WITS University palaeoanthropologist Professor Lee Berger’s latest find – a superbly preserved cache of ancient hominid fossils – might be the first of a previously undiscovered world that could lead to a new gold rush of scientists to the area for decades to come.
With the first leg of Berger’s Rising Star Expedition coming to an end yesterday, his team of scientists now have the huge task of identifying, dating and sorting through more than 1000 objects brought up through a tunnel only 18cm wide and 11m deep.
Berger’s team of cavers found the cave in the Cradle of Humankind, northwest of Johannesburg, on September 13.
Entering the cave for the first time early this month, thinking they were going in to recover a single skeleton, Berger’s team instantly realised they were dealing with a much bigger find.
“This site, which we have yet to name, is the richest early hominid site in southern Africa,” Berger said.
For the past 21 days, six highly trained women – all skilled cavers and archaeologists – have worked seven- hour shifts in a cave that is smaller than two square metres and 11 metres under ground.
The humidity in the cave is about 99% and the temperature is 18°C. “We have more material recovered from here in catalogue numbers than any other site ever discovered, including the sites of Sterkfontein and Swartkrans,” he said.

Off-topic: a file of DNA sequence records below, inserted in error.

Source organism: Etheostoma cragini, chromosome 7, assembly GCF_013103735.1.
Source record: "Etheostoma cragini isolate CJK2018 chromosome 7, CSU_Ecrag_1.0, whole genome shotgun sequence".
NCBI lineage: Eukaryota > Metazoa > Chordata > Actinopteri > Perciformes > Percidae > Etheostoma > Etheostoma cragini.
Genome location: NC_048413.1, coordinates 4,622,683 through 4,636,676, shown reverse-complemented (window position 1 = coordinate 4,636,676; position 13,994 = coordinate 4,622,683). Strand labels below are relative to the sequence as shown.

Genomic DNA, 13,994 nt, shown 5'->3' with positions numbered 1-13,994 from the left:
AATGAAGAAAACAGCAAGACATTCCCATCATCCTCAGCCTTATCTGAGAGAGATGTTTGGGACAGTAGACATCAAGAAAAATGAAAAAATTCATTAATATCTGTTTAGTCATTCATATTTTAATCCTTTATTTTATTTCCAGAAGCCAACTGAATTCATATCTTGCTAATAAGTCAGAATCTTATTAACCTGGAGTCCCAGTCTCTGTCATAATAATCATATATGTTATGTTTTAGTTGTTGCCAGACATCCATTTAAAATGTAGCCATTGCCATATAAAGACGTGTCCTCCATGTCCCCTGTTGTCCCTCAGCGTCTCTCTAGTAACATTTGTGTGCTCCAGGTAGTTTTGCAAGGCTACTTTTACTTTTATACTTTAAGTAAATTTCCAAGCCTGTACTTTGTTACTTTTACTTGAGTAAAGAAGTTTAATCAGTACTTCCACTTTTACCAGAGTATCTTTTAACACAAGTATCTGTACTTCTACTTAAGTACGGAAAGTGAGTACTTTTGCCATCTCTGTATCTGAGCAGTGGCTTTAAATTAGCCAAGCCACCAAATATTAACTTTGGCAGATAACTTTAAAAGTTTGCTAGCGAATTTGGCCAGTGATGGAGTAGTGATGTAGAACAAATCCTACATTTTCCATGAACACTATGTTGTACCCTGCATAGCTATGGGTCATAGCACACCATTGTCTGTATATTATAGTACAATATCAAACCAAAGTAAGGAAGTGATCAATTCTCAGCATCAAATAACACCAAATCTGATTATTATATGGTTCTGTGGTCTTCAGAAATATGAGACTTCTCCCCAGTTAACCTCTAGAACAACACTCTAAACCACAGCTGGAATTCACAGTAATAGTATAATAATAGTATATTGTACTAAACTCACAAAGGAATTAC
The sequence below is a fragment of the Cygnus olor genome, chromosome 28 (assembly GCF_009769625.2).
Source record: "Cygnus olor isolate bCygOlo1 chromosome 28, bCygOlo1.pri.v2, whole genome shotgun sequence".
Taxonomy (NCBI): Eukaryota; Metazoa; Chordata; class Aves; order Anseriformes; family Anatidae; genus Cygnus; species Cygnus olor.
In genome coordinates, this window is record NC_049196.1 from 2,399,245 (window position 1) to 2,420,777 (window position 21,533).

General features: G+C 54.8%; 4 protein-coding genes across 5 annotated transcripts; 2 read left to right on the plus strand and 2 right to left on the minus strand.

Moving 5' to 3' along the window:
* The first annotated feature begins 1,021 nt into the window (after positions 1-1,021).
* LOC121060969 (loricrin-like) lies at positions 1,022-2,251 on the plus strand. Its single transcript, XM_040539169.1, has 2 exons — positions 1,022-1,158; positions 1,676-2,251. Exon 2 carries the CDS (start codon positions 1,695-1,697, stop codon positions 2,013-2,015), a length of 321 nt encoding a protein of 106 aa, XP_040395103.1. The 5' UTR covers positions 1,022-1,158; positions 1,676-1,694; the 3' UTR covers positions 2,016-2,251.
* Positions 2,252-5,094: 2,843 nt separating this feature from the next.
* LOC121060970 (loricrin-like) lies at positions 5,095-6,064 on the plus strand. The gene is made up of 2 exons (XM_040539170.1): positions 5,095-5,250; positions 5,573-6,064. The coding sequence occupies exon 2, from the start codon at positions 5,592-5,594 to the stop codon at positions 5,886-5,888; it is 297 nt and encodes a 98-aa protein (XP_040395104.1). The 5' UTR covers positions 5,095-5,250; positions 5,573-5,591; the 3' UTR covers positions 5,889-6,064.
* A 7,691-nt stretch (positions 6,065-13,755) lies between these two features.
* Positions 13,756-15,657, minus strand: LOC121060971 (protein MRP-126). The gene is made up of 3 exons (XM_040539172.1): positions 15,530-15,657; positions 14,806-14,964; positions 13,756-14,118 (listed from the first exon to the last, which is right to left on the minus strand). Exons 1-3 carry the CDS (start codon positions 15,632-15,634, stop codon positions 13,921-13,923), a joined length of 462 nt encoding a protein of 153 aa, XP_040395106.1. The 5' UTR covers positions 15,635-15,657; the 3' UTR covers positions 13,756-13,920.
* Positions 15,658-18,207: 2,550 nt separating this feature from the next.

Berger, who became an explorer in residence for National Geographic in August, shot to fame in 2008 when he discovered a full skeleton of a previously undiscovered early human ancestor, called Australopithecus sediba.
The sites of these two discoveries are just 15km from each other.
“There is an entire [unexplored] world that lies just beneath here,” Berger said of the Cradle of Humankind.
Pedro Boshoff, the geologist who found the cave where the find was made, said there were at least 400 other caves in the area, which lies between Tarlton and Centurion and Krugersdorp and the Hartbeespoort Dam.
“Our task now will be to return to these caves and to re-evaluate their importance,” Boshoff said.
While Berger did not want to speculate on details of the fossils found in the latest discovery – like their age, species or numbers – he did say the preservation of the fossils was superb and that they were “ancient hominids”.
“We have not yet even scratched the surface of this system.
“I can say categorically this work will go on for decades and decades.
“It is rich beyond our imagination,” Berger said.